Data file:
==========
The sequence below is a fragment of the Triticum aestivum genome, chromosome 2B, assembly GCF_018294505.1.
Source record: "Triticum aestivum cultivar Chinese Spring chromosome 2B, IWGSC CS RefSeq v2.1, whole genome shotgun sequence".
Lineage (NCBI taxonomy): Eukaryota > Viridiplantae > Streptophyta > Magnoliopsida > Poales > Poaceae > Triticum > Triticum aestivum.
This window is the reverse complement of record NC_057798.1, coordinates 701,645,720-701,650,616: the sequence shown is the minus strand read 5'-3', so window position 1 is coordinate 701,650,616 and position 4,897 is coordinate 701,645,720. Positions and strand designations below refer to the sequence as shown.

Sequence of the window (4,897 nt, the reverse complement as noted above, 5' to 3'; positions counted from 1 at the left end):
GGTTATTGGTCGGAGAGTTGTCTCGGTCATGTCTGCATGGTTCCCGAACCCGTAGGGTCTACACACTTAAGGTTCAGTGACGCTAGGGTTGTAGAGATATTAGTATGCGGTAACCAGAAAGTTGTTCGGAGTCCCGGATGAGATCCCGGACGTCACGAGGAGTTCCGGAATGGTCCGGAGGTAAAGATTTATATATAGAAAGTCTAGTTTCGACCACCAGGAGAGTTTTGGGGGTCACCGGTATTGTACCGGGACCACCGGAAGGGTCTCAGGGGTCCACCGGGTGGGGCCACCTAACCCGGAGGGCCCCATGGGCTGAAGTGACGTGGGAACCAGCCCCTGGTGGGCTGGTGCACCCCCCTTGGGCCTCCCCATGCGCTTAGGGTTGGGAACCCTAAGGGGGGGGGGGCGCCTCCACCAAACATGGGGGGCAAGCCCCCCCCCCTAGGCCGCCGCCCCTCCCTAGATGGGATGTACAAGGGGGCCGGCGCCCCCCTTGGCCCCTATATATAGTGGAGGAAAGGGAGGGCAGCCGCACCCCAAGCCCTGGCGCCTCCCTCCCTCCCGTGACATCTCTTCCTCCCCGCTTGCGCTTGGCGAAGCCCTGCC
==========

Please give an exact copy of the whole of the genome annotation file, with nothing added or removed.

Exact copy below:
The sequence below is a fragment of the Triticum aestivum genome, chromosome 2B, assembly GCF_018294505.1.
Source record: "Triticum aestivum cultivar Chinese Spring chromosome 2B, IWGSC CS RefSeq v2.1, whole genome shotgun sequence".
Lineage (NCBI taxonomy): Eukaryota > Viridiplantae > Streptophyta > Magnoliopsida > Poales > Poaceae > Triticum > Triticum aestivum.
This window is the reverse complement of record NC_057798.1, coordinates 701,645,720-701,650,616: the sequence shown is the minus strand read 5'-3', so window position 1 is coordinate 701,650,616 and position 4,897 is coordinate 701,645,720. Positions and strand designations below refer to the sequence as shown.

Sequence of the window (4,897 nt, the reverse complement as noted above, 5' to 3'; positions counted from 1 at the left end):
GGTTATTGGTCGGAGAGTTGTCTCGGTCATGTCTGCATGGTTCCCGAACCCGTAGGGTCTACACACTTAAGGTTCAGTGACGCTAGGGTTGTAGAGATATTAGTATGCGGTAACCAGAAAGTTGTTCGGAGTCCCGGATGAGATCCCGGACGTCACGAGGAGTTCCGGAATGGTCCGGAGGTAAAGATTTATATATAGAAAGTCTAGTTTCGACCACCAGGAGAGTTTTGGGGGTCACCGGTATTGTACCGGGACCACCGGAAGGGTCTCAGGGGTCCACCGGGTGGGGCCACCTAACCCGGAGGGCCCCATGGGCTGAAGTGACGTGGGAACCAGCCCCTGGTGGGCTGGTGCACCCCCCTTGGGCCTCCCCATGCGCTTAGGGTTGGGAACCCTAAGGGGGGGGGGGCGCCTCCACCAAACATGGGGGGCAAGCCCCCCCCCCTAGGCCGCCGCCCCTCCCTAGATGGGATGTACAAGGGGGCCGGCGCCCCCCTTGGCCCCTATATATAGTGGAGGAAAGGGAGGGCAGCCGCACCCCAAGCCCTGGCGCCTCCCTCCCTCCCGTGACATCTCTTCCTCCCCGCTTGCGCTTGGCGAAGCCCTGCC